During the 2016 campaign, then-candidate Donald Trump publicly lamented the fact that religious groups could not endorse his candidacy without jeopardizing their tax-exempt status.
“I know people who want to endorse me, but they’re afraid to endorse anybody because they don’t want to get political,” he told the Christian Broadcasting Network. “So essentially, they’ve taken a lot of the power away from the church.” Earlier this year, at the National Prayer Breakfast, President Trump vowed to “get rid of and totally destroy the Johnson Amendment.”
The Johnson Amendment, which has been part of the U.S. tax code since 1954, prohibits all tax-exempt non-profit organizations — including churches and other houses of worship as well as all secular nonprofits — from engaging in partisan political activities, specifically endorsing or opposing political candidates.
Six months into the Trump presidency, the Johnson Amendment remains on the books. However, last week the House Appropriations Committee, which is tasked with making sure the government is funded, included a provision in a government funding bill that is designed to make it very difficult for the IRS to investigate claims that churches — but only churches — have violated the law by engaging in prohibited partisan political activity. This provision would significantly undermine the separation of church and state.
The provision would first require IRS investigators to obtain consent from the IRS commissioner for each investigation they initiate and then require the IRS to notify the relevant committees in both the House and Senate before they can begin their inquiry. These requirements would significantly slow down, if not halt, such investigations as well as dangerously politicize them.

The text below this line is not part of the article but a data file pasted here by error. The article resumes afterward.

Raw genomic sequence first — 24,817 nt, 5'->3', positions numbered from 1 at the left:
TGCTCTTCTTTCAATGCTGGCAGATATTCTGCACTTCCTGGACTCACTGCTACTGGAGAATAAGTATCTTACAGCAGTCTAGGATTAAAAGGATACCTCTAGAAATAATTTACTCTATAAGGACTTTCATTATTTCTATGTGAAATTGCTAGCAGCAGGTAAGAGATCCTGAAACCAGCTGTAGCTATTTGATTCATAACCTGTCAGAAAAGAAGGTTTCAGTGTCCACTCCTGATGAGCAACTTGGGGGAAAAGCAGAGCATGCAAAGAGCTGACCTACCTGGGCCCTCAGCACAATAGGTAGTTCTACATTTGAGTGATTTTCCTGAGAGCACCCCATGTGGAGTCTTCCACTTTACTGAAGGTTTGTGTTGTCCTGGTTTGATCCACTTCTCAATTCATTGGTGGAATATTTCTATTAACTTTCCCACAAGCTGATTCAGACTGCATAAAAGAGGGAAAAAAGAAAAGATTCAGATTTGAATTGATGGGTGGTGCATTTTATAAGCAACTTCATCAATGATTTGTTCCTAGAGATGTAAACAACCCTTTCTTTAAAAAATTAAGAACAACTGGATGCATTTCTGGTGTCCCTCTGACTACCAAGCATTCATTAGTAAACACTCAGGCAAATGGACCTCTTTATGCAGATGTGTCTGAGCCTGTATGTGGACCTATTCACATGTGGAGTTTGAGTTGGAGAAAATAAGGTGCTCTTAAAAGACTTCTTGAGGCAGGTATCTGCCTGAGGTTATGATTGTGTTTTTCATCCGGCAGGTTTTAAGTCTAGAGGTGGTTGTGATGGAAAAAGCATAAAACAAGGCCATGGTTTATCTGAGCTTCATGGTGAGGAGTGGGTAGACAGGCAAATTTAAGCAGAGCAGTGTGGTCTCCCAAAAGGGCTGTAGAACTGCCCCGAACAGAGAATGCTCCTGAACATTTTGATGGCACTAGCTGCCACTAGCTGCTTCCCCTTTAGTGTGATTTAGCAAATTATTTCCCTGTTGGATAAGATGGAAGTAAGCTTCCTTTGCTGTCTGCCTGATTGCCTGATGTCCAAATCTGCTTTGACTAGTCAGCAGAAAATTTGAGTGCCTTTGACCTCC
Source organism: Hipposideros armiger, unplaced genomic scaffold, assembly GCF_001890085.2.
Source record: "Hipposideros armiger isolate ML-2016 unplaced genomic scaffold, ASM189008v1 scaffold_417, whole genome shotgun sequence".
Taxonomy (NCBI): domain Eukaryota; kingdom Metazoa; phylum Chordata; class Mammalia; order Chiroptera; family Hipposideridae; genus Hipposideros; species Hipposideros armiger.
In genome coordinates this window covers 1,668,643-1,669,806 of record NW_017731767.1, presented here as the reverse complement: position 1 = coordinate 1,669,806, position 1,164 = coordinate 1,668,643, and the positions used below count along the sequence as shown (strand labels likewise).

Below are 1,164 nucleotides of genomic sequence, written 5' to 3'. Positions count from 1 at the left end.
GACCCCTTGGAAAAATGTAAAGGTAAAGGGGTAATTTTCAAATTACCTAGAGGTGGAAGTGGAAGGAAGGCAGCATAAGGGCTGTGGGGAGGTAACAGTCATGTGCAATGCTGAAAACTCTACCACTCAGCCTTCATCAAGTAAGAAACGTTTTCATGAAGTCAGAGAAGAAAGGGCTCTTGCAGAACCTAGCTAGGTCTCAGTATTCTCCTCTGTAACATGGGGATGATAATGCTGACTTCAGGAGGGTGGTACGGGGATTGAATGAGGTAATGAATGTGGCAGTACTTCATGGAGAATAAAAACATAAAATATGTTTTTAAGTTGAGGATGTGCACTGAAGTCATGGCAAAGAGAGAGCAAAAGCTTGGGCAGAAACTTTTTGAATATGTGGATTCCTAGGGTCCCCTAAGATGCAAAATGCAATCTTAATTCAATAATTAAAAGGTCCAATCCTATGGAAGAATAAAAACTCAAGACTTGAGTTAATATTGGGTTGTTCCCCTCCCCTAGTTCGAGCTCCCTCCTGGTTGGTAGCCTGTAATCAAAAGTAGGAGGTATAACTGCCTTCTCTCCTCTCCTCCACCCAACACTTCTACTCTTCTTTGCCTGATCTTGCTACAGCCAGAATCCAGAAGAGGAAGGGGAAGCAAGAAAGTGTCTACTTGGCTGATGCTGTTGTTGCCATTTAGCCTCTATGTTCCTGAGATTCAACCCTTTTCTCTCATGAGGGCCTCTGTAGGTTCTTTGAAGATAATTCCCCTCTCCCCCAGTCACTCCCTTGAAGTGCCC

Members on the House Appropriations Committee came up just a few votes short of being able to strip the provision from the bill. But thankfully, this is far from a done deal. The appropriations bill that includes this provision still has to go to the House floor for a vote and then on to the Senate.
While current law under the Johnson Amendment applies to all tax-exempt nonprofit organizations, this new provision would apply only to churches. This effectively gives them special tax benefits and privileges that are not available to nonprofits that aren’t religious organizations, including the ACLU, Amnesty International, the conservative Federalist Society, and many others. The Establishment Clause of the First Amendment to the Constitution was designed to prevent exactly this kind of religious favoritism.
While not exactly fulfilling President Trump’s vow to “get rid of and totally destroy the Johnson Amendment,” this provision would make it almost impossible to enforce the prohibition on partisan political activity for churches and other houses of worship. Simply said, the Constitution does not allow this.
It is important to note that churches and religious leaders are already able to exercise free speech — free from fear of reprisal by the IRS — by speaking out on political and social issues. Church leaders are also completely free to support or endorse political candidates as private citizens. And as an organization deeply committed since our founding nearly 100 years ago to protecting the free speech rights of all people, the ACLU would vigorously oppose any effort to chill the ability of houses of worship and religious leaders to speak out on what they see as the important issues of the day. Those kinds of restrictions would clearly be in violation of the Constitution.
This does not mean, however, that religious organizations are entitled to receive special tax benefits and privileges that are unavailable to all other nonprofit organizations. Unconstitutional religious favoritism has absolutely no place in government. Urge your member of Congress to oppose Section 116 in the Financial Services and General Government Appropriations bill.